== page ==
We take the best of the masculine and feminine sides and have them work together. We integrate and/or balance our gifts with financial sustainability. We refuse to be contained, defined, or flattened out and instead allow ourselves to be complex, multi-faceted, and real. We accept our flaws, fears, and vulnerabilities.
I came back from my journeys and went to graduate school to study a program called learning, design, and technology to find ways to integrate these inner polarities and make peace with them. My creative skills and confidence became enhanced.
Sharing your gifts
From a place of wholeness, we create, lead, and give to others in a way that feels true. For some, it may mean creating art, beauty, and/or design while we work full-time. For others, it might mean becoming founders, artists, healers, creative entrepreneurs.
I started to support other women through a similar journey towards wholeness and expression. I started writing more poetry and fiction. I reconnected with my love for music and singing.
So, what phase are you in? Are you in the "good girl" phase, achieving outward conventional success in order to gain social approval? Have you finally taken that time off, to reclaim parts of yourself that have been lost? Are you actively sharing your true gifts? It’s OK if you feel like you are in many phases at once, or in some ways, have gone “backwards.” We cycle through this journey multiple times in a lifetime, and it’s not a clean linear process. It's common to cycle through different portions again and again as we grow and change.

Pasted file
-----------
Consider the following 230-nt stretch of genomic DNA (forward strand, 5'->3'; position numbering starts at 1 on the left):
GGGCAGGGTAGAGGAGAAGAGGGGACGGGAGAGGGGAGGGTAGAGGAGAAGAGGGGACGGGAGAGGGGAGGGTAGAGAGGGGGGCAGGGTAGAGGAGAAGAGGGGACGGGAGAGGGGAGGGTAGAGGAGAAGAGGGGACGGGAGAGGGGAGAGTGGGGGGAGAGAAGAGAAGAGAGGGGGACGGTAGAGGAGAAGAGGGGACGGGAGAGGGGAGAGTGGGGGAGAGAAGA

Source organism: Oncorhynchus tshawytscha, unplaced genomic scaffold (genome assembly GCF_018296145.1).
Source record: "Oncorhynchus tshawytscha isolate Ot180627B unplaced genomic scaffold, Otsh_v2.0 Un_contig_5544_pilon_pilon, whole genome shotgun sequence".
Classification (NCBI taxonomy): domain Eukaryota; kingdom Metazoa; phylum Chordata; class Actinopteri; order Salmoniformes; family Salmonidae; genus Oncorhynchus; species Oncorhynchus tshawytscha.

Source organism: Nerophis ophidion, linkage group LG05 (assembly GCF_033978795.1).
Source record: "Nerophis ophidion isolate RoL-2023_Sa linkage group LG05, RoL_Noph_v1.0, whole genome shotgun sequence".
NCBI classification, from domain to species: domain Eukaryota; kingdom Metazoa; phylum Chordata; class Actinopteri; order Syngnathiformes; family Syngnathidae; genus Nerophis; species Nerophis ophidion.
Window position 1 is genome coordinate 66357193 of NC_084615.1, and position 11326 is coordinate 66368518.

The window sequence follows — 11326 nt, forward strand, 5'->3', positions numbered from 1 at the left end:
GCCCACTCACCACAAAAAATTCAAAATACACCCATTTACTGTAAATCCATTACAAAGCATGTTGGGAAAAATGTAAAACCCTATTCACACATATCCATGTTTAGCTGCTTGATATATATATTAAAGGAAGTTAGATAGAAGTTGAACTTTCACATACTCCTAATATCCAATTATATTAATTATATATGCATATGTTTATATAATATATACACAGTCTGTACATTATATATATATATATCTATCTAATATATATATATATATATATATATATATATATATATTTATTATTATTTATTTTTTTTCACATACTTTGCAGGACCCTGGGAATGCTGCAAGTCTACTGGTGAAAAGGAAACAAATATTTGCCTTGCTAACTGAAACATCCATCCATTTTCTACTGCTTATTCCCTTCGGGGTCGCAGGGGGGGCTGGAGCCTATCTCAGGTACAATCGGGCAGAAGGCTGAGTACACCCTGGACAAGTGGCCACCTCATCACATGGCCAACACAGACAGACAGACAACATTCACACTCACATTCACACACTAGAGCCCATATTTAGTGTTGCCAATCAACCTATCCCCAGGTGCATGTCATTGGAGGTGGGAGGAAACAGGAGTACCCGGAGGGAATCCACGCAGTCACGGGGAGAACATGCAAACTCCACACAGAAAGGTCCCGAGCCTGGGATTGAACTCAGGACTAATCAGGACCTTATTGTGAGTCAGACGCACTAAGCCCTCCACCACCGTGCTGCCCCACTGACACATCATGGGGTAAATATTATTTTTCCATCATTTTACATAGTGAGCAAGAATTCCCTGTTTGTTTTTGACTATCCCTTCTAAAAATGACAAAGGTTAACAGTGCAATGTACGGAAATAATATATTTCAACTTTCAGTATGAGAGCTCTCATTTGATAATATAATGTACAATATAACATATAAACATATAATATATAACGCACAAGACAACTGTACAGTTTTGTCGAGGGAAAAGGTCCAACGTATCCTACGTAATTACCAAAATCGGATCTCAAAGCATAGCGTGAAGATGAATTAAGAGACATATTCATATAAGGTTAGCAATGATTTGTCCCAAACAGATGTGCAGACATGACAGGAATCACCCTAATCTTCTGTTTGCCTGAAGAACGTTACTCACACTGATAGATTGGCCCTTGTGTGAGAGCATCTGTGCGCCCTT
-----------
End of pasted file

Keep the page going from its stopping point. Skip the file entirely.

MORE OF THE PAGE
Ultimately, the hope is to share your true gifts with the world, but it’s not like one day you suddenly “arrive.” Only new edges appear. Now I’m at a new edge with sharing my voice through this podcast (the new teaser is out by the way, and includes snippets from four interviews!). It's scary and exciting, and find myself cycling through the journey towards wholeness yet again.
P.S. I would so love for you to subscribe early to the podcast and if you’re feeling generous, leave a review (instructions below) so we women can keep supporting each other through our own heroine journeys. First official episode releases next Tuesday!
How to leave a review for Heroine podcast
From your computer
- Go here to the Heroine podcast channel.
- Click on the blue View in iTunes button in the left sidebar.
- Once you’re there, click on Subscribe, and then Ratings and Reviews.
- Click on Write a Review. (This will prompt you to sign in with your Apple ID.)
- You’ll then get a box where you can rate the podcast and write your review. When you’re done, click Submit.
From your iPhone or iPad
- Go here to the Heroine podcast channel – this should launch Apple’s Podcast app.
- Note: Another way is to search for the terms “Introducing Heroine” or “Majo Molfino” once you’re inside the Podcast app.
- Hit Subscribe.
- Then tap the Reviews tab, then Write a Review.
- Enter your iTunes password to login.
- Tap the stars to leave a rating, then write your review and tap Send.